Steve Bellovin on the MD5 Collision attacks, more on Wired

David G. Koontz david_koontz at
Tue Dec 30 15:11:09 EST 2008

Steve mentions the social pressures involved in disclosing the vulnerability:

Verisign, in particular, appears to have been caught short. One of the CAs
they operate still uses MD5. They said:

    The RapidSSL certificates are currently using the MD5 hash function
  today. And the reason for that is because when you're dealing with
  widespread technology and [public key infrastructure] technology, you have
  phase-in and phase-out processes that cane take significant periods of
  time to implement.

[4 years?]

Legal pressure? Sotirov and company are not "hackers"; they're respected
researchers. But the legal climate is such that they feared an injunction.
Nor are such fears ill-founded; others have had such trouble. Verisign isn't
happy: "We're a little frustrated at Verisign that we seem to be the only
people not briefed on this". But given that the researchers couldn't know
how Verisign would react, in today's climate they felt they had to be cautious.

This is a dangerous trend. If good guys are afraid to find flaws in fielded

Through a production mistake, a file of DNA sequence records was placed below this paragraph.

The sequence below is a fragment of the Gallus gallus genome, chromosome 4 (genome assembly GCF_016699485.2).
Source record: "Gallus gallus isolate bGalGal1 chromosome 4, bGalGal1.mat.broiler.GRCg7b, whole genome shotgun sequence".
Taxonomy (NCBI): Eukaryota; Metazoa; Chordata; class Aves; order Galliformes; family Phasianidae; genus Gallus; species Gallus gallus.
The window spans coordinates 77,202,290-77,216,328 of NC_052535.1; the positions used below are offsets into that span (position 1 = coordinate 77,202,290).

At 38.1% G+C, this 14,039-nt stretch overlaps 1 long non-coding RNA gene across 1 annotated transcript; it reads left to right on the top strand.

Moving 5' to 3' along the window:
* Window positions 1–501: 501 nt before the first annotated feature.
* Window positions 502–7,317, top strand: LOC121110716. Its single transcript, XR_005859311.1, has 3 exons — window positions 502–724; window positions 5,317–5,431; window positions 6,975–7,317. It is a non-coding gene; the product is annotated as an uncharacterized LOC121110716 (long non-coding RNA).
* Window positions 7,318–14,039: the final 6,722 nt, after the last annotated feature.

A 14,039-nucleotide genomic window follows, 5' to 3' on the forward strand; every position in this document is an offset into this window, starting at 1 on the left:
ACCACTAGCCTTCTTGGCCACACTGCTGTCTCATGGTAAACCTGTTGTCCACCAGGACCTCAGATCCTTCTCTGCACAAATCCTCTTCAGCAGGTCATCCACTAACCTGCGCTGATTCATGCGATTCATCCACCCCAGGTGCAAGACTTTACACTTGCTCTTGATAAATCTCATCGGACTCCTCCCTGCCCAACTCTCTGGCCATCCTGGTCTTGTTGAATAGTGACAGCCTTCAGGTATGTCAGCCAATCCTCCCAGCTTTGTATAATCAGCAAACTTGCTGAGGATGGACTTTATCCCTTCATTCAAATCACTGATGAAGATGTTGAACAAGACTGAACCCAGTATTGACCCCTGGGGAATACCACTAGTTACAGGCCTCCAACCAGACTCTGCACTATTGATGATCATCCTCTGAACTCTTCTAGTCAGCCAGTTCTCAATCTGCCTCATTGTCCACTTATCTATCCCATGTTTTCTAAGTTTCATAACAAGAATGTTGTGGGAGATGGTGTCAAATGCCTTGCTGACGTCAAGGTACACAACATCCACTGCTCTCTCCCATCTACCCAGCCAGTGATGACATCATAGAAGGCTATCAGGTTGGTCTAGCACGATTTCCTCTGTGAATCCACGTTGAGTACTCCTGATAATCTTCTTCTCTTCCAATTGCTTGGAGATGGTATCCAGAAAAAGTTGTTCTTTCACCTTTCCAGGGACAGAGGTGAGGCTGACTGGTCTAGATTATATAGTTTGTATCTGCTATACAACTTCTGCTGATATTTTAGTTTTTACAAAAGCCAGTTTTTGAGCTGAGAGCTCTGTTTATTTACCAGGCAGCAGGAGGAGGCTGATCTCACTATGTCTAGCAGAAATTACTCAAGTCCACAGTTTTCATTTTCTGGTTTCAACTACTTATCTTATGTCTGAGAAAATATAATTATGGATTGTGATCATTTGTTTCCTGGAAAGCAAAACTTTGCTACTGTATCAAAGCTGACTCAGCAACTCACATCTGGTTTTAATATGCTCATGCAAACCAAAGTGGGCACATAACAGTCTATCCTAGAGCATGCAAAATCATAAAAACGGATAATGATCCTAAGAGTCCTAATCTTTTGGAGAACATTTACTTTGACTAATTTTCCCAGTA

systems, that effort will be left to the bad guys. Remember that for
academics, publication is the only way they're really "paid". We need a
legal structure in place to protect security researchers. To paraphrase an
old saying, security flaws don't crack systems, bad guys do.


The researchers provided information under NDA to browser manufacturers and
Microsoft contacted Verisign providing no real details
( , the Wired article.):

Callan confirms Versign was contacted by Microsoft, but he says the NDA
prevented the software-maker from providing any meaningful details on the
threat. "We're a little frustrated at Verisign that we seem to be the only
people not briefed on this," he says.

The researchers expect that their forged CA certificate will be revoked by
Verisign following their talk, rendering it powerless. As a precaution, they
set the expiration date on the certificate to August 2004, ensuring that any
website validated through the bogus certificate would generate a warning
message in a user's browser.


The 2007 paper

Chosen-prefix Collisions for MD5 and Colliding X.509 Certificates for Different
Identities, Marc Stevens , Arjen Lenstra , and Benne de Weger

(also from the Wired article)


Nate Lawson's comments
To paraphrase Gibson, “Crypto security is available already, it just isn’t
equally distributed.”

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